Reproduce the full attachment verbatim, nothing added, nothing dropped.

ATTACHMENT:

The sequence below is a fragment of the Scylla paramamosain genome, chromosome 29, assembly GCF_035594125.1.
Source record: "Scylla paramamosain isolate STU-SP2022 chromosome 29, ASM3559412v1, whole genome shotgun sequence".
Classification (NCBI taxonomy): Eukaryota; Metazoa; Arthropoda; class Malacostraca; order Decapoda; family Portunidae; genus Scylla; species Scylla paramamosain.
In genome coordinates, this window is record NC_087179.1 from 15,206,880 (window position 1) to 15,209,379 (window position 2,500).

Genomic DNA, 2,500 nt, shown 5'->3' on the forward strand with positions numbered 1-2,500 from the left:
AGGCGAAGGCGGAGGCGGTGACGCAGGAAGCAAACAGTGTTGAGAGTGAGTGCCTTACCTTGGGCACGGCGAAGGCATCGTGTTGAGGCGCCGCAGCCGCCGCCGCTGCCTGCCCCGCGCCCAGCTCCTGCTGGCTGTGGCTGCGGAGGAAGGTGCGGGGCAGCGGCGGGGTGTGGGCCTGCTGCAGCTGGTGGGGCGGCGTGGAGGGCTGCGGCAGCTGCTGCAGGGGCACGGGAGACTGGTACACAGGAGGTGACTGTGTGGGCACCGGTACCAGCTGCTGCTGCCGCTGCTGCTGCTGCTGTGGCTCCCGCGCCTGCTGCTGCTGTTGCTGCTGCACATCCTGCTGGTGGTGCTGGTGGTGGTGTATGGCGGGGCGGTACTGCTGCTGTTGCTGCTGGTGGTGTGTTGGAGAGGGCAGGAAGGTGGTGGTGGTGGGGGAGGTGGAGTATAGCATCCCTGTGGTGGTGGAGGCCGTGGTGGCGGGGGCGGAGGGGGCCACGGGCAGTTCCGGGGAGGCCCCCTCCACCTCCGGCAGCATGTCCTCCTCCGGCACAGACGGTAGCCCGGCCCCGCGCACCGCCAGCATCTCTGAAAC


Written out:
The sequence below is a fragment of the Scylla paramamosain genome, chromosome 29, assembly GCF_035594125.1.
Source record: "Scylla paramamosain isolate STU-SP2022 chromosome 29, ASM3559412v1, whole genome shotgun sequence".
Classification (NCBI taxonomy): Eukaryota; Metazoa; Arthropoda; class Malacostraca; order Decapoda; family Portunidae; genus Scylla; species Scylla paramamosain.
In genome coordinates, this window is record NC_087179.1 from 15,206,880 (window position 1) to 15,209,379 (window position 2,500).

Genomic DNA, 2,500 nt, shown 5'->3' on the forward strand with positions numbered 1-2,500 from the left:
AGGCGAAGGCGGAGGCGGTGACGCAGGAAGCAAACAGTGTTGAGAGTGAGTGCCTTACCTTGGGCACGGCGAAGGCATCGTGTTGAGGCGCCGCAGCCGCCGCCGCTGCCTGCCCCGCGCCCAGCTCCTGCTGGCTGTGGCTGCGGAGGAAGGTGCGGGGCAGCGGCGGGGTGTGGGCCTGCTGCAGCTGGTGGGGCGGCGTGGAGGGCTGCGGCAGCTGCTGCAGGGGCACGGGAGACTGGTACACAGGAGGTGACTGTGTGGGCACCGGTACCAGCTGCTGCTGCCGCTGCTGCTGCTGCTGTGGCTCCCGCGCCTGCTGCTGCTGTTGCTGCTGCACATCCTGCTGGTGGTGCTGGTGGTGGTGTATGGCGGGGCGGTACTGCTGCTGTTGCTGCTGGTGGTGTGTTGGAGAGGGCAGGAAGGTGGTGGTGGTGGGGGAGGTGGAGTATAGCATCCCTGTGGTGGTGGAGGCCGTGGTGGCGGGGGCGGAGGGGGCCACGGGCAGTTCCGGGGAGGCCCCCTCCACCTCCGGCAGCATGTCCTCCTCCGGCACAGACGGTAGCCCGGCCCCGCGCACCGCCAGCATCTCTGAAAC